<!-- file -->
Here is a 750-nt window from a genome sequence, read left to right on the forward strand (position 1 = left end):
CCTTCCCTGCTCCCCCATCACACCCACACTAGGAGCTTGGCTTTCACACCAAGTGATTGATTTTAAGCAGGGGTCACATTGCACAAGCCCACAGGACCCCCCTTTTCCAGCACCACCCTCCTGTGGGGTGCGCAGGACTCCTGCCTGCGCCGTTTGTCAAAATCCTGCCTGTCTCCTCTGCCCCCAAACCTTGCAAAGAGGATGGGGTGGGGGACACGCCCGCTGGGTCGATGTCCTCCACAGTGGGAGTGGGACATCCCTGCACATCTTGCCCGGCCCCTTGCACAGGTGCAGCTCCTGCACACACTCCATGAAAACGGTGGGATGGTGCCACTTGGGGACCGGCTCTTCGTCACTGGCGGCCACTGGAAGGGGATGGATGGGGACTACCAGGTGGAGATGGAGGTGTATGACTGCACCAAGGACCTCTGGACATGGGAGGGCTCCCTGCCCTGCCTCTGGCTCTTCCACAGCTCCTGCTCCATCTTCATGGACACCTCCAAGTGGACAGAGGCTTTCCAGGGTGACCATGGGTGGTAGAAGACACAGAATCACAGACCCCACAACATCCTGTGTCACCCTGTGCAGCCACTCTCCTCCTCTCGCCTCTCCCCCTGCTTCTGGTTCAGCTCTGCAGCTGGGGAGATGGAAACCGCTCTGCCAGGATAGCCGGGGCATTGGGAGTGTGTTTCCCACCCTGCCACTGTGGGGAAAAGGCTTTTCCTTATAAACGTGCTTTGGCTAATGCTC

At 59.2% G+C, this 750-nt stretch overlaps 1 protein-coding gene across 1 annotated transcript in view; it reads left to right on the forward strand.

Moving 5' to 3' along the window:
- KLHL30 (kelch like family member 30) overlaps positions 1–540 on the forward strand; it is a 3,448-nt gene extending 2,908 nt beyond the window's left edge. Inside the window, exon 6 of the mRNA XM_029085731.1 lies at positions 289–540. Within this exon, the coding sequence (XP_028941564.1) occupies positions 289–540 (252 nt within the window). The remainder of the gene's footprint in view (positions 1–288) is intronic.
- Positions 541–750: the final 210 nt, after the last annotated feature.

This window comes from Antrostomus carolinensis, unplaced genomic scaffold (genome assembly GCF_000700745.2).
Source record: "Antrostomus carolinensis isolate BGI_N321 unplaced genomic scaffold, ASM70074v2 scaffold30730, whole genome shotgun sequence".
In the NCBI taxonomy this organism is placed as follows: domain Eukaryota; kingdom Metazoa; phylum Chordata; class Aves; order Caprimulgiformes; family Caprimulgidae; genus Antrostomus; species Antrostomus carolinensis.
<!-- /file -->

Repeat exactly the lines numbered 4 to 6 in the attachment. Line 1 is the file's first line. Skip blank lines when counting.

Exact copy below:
Moving 5' to 3' along the window:
- KLHL30 (kelch like family member 30) overlaps positions 1–540 on the forward strand; it is a 3,448-nt gene extending 2,908 nt beyond the window's left edge. Inside the window, exon 6 of the mRNA XM_029085731.1 lies at positions 289–540. Within this exon, the coding sequence (XP_028941564.1) occupies positions 289–540 (252 nt within the window). The remainder of the gene's footprint in view (positions 1–288) is intronic.
- Positions 541–750: the final 210 nt, after the last annotated feature.